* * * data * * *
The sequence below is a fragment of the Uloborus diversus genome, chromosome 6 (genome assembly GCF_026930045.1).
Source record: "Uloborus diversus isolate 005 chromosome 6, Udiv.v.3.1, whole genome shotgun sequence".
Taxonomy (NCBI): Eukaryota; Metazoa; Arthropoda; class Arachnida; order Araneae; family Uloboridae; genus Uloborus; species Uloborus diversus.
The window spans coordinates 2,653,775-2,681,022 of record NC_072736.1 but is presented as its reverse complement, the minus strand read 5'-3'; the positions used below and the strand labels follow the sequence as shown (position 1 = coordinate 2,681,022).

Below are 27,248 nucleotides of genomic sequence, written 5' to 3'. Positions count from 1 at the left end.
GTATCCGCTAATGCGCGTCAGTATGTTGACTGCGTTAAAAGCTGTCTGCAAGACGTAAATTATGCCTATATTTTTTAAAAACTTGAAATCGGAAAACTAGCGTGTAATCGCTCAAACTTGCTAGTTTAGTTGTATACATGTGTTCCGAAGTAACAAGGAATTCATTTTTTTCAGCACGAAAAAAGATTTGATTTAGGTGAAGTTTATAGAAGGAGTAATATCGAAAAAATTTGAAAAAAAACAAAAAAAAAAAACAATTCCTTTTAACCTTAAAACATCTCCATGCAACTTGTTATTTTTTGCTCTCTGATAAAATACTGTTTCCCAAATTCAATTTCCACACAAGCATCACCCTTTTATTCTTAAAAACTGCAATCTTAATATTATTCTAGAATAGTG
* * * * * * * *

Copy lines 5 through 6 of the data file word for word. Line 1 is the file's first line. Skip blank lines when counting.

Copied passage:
Below are 27,248 nucleotides of genomic sequence, written 5' to 3'. Positions count from 1 at the left end.
GTATCCGCTAATGCGCGTCAGTATGTTGACTGCGTTAAAAGCTGTCTGCAAGACGTAAATTATGCCTATATTTTTTAAAAACTTGAAATCGGAAAACTAGCGTGTAATCGCTCAAACTTGCTAGTTTAGTTGTATACATGTGTTCCGAAGTAACAAGGAATTCATTTTTTTCAGCACGAAAAAAGATTTGATTTAGGTGAAGTTTATAGAAGGAGTAATATCGAAAAAATTTGAAAAAAAACAAAAAAAAAAAACAATTCCTTTTAACCTTAAAACATCTCCATGCAACTTGTTATTTTTTGCTCTCTGATAAAATACTGTTTCCCAAATTCAATTTCCACACAAGCATCACCCTTTTATTCTTAAAAACTGCAATCTTAATATTATTCTAGAATAGTG